Regular readers no doubt know that I make my living analyzing the comings and goings of the business intelligence/data warehousing (BI/DW) marketplace and reporting the results of that analysis to the leading vendors. We do this mostly by organizing huge surveys of knowledgeable users who have been willing to participate in something we call the BI/DW Summit Panel. We ask these folks a lot of questions about their experiences and future plans. Then we aggregate all the data into a mini-warehouse and write reports based on the findings. Bruce Love, Teradata and Gartner Group alumnus, well-known author and expert on enterprise applications, took a look at the data in our warehouse and noted that it continued a wealth of information that could benefit the user community. After hitting Bruce over the head with a shovel a few times, he agreed to put on his user hat and write such a report himself. Three months later, Bruce emerged with a 265-page report he calls Business Intelligence and Data Warehousing: Crossing the Millennium.
Frankly, the depth of the information Bruce carved out of our warehouse blows me away. There are 175 charts in the report, and the list of exhibits alone runs six pages a terrific example of what one can do with good data. I thought I'd devote the rest of this column to exposing you to a few of Bruce's nuggets.
First, rather than providing only a broad view of trends and issues, Crossing the Millennium dwells on those industry-based characteristics that differentiate types of user organizations. Bruce's analysis clearly shows significant differences in application adoption and motivation as a function of industry sector. Because he had a lot of data to work with, he was able to get away from the macro-stuff and get down to the nitty-gritty.
Although it is clear that many lessons can be learned from the experience of those who have "been there, done that," it is also clear that it is very dangerous to generalize. While enterprises may share similar motives and objectives, they may have very different IT infrastructures, operational systems, internal organizational structures and ways of doing things. BI/DW application goals and strategies that do not take these factors into account are headed for trouble.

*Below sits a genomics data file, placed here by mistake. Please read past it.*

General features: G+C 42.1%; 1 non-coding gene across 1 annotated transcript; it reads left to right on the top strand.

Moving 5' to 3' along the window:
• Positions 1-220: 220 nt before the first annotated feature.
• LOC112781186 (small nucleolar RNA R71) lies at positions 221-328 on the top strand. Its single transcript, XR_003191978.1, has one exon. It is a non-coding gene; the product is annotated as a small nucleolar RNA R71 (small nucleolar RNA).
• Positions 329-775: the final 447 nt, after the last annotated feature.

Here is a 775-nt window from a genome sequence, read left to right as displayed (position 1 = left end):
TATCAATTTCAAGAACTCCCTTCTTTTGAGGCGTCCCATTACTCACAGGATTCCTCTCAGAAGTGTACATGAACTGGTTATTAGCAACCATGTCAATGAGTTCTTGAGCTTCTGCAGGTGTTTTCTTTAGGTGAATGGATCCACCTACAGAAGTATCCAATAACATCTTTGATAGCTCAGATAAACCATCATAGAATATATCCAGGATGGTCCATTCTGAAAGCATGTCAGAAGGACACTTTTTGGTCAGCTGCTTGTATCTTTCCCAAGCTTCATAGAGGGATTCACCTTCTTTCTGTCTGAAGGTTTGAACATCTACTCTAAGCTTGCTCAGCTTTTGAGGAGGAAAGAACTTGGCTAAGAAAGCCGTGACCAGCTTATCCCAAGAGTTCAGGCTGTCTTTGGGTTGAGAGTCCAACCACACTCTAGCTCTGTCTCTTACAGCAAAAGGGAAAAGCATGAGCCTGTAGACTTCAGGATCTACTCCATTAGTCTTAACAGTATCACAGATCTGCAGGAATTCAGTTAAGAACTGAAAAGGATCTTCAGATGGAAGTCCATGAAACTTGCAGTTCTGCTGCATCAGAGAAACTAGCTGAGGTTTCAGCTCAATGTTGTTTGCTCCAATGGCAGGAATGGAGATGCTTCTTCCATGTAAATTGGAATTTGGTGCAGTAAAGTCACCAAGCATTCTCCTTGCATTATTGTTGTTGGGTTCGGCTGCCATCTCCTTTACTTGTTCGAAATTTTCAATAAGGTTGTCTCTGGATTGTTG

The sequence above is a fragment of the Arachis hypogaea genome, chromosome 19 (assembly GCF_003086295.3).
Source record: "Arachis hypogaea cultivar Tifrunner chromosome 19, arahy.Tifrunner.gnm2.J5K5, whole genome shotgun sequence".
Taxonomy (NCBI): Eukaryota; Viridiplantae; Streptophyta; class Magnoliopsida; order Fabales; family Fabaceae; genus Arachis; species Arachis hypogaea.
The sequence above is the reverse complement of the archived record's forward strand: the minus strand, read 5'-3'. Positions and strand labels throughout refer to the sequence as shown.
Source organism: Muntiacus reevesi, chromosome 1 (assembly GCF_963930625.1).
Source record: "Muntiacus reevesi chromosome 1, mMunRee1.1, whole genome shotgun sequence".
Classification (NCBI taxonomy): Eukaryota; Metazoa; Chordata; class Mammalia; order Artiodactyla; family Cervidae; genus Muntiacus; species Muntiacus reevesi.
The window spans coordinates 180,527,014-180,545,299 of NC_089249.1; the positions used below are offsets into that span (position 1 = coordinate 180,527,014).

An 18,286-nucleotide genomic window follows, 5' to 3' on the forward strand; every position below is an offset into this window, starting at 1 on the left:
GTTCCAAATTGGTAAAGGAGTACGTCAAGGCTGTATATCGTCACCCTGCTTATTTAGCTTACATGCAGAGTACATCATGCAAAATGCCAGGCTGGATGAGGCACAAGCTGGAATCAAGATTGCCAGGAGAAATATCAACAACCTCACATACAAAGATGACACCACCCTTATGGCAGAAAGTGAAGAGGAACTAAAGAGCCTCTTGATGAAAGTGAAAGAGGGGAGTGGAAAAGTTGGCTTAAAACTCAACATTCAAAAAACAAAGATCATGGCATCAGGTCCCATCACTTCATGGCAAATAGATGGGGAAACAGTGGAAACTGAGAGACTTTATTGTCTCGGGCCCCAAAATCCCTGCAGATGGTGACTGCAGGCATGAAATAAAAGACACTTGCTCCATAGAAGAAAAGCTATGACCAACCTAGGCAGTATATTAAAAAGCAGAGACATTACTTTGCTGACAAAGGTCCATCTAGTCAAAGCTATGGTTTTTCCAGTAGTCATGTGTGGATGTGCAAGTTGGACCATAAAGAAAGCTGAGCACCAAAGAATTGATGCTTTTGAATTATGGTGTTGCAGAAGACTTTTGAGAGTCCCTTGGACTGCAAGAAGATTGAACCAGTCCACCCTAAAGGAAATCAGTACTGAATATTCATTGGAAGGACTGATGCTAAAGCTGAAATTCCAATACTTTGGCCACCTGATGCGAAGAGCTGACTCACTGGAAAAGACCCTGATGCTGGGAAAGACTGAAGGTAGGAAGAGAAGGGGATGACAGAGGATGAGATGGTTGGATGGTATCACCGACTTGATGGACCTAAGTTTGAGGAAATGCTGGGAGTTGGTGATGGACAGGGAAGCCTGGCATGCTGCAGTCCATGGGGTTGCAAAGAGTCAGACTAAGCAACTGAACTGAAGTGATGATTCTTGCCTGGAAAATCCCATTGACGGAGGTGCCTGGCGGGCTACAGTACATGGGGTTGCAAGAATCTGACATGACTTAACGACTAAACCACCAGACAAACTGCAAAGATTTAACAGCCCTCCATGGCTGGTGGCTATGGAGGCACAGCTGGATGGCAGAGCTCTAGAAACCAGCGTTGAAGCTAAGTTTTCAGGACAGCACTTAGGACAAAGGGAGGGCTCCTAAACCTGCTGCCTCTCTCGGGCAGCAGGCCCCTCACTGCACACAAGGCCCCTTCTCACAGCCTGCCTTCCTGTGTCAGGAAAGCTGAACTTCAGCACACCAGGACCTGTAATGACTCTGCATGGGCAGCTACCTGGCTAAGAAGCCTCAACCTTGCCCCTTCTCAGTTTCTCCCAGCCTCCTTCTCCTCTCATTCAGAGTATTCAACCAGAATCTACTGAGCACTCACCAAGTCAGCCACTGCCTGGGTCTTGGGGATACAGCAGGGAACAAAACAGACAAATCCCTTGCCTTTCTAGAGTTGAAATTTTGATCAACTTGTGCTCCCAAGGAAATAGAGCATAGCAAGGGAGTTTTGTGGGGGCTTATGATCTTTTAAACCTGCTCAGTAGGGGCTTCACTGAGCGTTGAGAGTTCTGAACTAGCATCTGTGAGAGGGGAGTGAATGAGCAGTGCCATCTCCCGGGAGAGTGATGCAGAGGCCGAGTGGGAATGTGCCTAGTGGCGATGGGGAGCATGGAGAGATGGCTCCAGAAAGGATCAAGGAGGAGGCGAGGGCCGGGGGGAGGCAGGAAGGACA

Therefore, it behooves managers from all organizations within an enterprise that are likely to influence or use a BI/DW application to work together to arrive at a clear definition of objectives and approach before beginning the implementation process.
Our analysis shows that financial and sales/marketing applications are the most popular BI/DW applications in use today. Although these applications will continue to be the leading examples of what can be done with BI/DW technology for the near future, many other BI/DW applications can and will be deployed, including applications not yet conceived or developed.
As companies adopt and further expand their BI/DW programs in financial and sales/marketing applications, the trend is for them to move ahead by adopting new applications in the operations/product and supply chain/purchasing areas of their enterprises. Good BI/DW implementations will recognize the need to accommodate this expansion as well as the dramatic rise in the size of databases and the number of users both for the applications currently running and for those applications to be implemented in the future.
Certain industries, particularly banking, insurance and telecommunications, tend to be leaders in the use of BI/DW applications. This does not mean that there are not leaders in other sectors, but that these industries tend to deploy more applications than do other sectors. It may be instructive for any enterprise to look at these industries to determine what characteristics tend to put them in leadership positions and to discern how they went about being successful.
Another of the more significant trends relating to the deployment of BI/DW applications is that during the next several years, users of these applications will be employees, customers, prospects and suppliers. No longer will the utility of BI/DW be confined to the relatively few managers and so-called "knowledge workers" that currently comprise the majority of BI/DW users.
The implications of this fundamental shift are considerable. BI/DW applications will be used to empower virtually every individual that has dealings with an enterprise. Systems that support thousands, even hundreds of thousands of users, rather than a few hundred will be necessary. To provide these many users with the appropriate access and tools will be a challenge for every organization. Internet, intranets and extranets will become the standard BI/DW communications vehicle, and most people will think of these BI/DW applications as inherently Internet-based. An enterprise-wide BI/DW strategy must go hand-in-hand with an Internet deployment strategy.
Well, there you have it. If you want to gaze at any of those 175 charts so you will be smarter than the guy down the hall, you'll have to fork over hard cash. Bruce is real adamant about that. However, you can get free copies of the table of contents and list of exhibits by visiting our Web site: www.pamg.com. While you are there, sign up for the BI/DW Summit Panel. (It's free!) You too can be heard.
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